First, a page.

I’VE LATELY HAD this desire to spend money—not on big-ticket items like a car, boat or expensive watch, but on just about everything else.
When I go to the grocery store, I don’t look at prices anymore. If I want something, I just buy it. When eating out, I don’t look at the prices on the menu. I just order. I have a cable, internet and landline package that costs me $136 a month, and yet I’m only home one day a week. I don’t care about the cost. I want it and I’m keeping it.
You might say I’m irresponsible with my spending. And you might be right. What brought about this change in attitude? I blame it on my new financial advisor. When I look at my financial plan, I realize I’m not meeting my goal: I’m not spending enough. There’s a chance I will die with too much money. If I continue at my current spending level, I’m projected to have more money at age 100 than I have today.
I often thought I was too cautious about my spending. Now that I have a financial advisor who reaffirms my belief, I’m more confident about what I can spend.
At age 67, I feel like it’s time for me to reprioritize my life—to start doing the things I want to do and that’ll make my life more comfortable, easier and enjoyable. If spending more money will accomplish that goal, I’m going to do it. I’m in subtraction mode.
Rachel, my significant other, hasn’t fully bought into my new way of thinking. She’s still working and won’t retire for another four years. She still has an accumulation mindset. She hasn’t made that transition from saver to spender. And I don’t see that happening until after she retires.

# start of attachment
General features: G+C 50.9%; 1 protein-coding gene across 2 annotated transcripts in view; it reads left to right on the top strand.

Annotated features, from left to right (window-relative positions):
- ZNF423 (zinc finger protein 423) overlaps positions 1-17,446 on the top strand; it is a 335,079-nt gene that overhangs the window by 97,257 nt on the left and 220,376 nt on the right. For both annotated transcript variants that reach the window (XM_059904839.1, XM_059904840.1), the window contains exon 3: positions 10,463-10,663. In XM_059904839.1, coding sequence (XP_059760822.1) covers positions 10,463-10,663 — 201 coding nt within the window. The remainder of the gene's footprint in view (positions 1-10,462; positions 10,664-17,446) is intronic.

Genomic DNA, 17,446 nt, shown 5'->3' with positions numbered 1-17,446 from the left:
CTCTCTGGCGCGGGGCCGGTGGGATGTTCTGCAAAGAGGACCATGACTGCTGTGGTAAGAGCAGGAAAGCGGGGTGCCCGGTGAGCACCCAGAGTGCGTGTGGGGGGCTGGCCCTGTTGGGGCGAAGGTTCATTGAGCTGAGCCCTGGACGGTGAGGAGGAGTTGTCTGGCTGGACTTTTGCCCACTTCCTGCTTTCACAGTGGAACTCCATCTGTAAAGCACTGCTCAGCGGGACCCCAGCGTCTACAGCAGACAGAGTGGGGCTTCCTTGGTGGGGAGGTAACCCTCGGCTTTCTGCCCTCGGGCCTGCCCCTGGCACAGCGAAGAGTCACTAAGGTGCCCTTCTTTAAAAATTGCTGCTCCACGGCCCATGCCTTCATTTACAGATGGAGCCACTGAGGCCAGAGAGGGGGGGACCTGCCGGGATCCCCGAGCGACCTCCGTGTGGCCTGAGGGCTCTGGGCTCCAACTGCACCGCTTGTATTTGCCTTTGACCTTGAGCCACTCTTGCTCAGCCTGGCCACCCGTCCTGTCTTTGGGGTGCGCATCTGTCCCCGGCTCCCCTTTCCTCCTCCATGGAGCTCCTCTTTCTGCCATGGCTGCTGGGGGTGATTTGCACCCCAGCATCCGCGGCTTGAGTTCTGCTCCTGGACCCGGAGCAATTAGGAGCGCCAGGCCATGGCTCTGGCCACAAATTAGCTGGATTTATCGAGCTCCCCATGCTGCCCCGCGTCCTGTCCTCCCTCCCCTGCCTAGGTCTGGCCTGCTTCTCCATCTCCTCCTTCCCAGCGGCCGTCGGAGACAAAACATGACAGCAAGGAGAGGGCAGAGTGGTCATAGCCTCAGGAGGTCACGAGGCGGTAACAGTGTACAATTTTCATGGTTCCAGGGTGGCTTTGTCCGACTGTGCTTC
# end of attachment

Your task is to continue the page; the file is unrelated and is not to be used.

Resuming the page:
On important money issues, we’re on the same page. We don’t, however, always agree when it comes to spending. For instance, I love baseball stadiums. I want to go on a tour of Dodger Stadium. They have two different tours: One costs $40 for two people to take the 90-minute scaled-down tour. Meanwhile, the two-hour tour would cost us $110 and let us see the Dodgers’ clubhouse and bullpen, as well as other intriguing areas of the stadium.
I’m willing to spend the $110 to see most of the stadium. She wants us to go on the $40 tour, because it’s better value. She would be right—if we were buying laundry detergent. But we aren’t. We’re purchasing experiences and it’s hard to put a price tag on them.
You can lose your car, house and health. But memories of travel adventures and dinners with friends or family are among the last things that can be taken from you. Those types of life experiences can comfort you when you’re in your declining years. They remind you of the best parts of your life and why your life had meaning. That’s why I want us to spend our money to capture those precious memories. This baseball tour can be one of many experiences we share.
On his deathbed, one of the last things my father said was, “Honey, spend the money.” He was talking to my mother—but I think I’ll also follow his advice.
Dennis Friedman retired at age 58 from Boeing Aerospace Company. He enjoys reading and writing about personal finance. His previous articles include Time to Reflect, Be Like Neil Young and First Impressions. Follow Dennis on Twitter @dmfrie.